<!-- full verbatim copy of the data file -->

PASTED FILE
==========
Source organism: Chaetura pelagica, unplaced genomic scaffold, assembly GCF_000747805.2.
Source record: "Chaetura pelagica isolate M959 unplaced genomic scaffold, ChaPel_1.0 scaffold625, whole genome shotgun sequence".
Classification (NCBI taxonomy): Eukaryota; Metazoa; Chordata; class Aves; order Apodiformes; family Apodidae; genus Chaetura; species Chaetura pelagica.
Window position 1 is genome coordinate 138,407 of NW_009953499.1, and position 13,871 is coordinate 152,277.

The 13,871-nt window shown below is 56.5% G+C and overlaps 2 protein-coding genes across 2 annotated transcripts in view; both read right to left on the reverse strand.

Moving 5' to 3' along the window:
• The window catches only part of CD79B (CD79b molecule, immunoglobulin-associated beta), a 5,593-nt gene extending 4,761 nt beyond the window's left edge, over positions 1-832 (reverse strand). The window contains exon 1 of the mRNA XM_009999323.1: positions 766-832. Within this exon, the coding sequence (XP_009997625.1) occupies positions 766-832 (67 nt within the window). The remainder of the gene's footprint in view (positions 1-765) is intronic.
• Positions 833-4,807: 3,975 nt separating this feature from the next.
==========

Source organism: Chaetura pelagica, unplaced genomic scaffold, assembly GCF_000747805.2.
Source record: "Chaetura pelagica isolate M959 unplaced genomic scaffold, ChaPel_1.0 scaffold625, whole genome shotgun sequence".
Classification (NCBI taxonomy): Eukaryota; Metazoa; Chordata; class Aves; order Apodiformes; family Apodidae; genus Chaetura; species Chaetura pelagica.
Window position 1 is genome coordinate 138,407 of NW_009953499.1, and position 13,871 is coordinate 152,277.

The 13,871-nt window shown below is 56.5% G+C and overlaps 2 protein-coding genes across 2 annotated transcripts in view; both read right to left on the reverse strand.

Moving 5' to 3' along the window:
• The window catches only part of CD79B (CD79b molecule, immunoglobulin-associated beta), a 5,593-nt gene extending 4,761 nt beyond the window's left edge, over positions 1-832 (reverse strand). The window contains exon 1 of the mRNA XM_009999323.1: positions 766-832. Within this exon, the coding sequence (XP_009997625.1) occupies positions 766-832 (67 nt within the window). The remainder of the gene's footprint in view (positions 1-765) is intronic.
• Positions 833-4,807: 3,975 nt separating this feature from the next.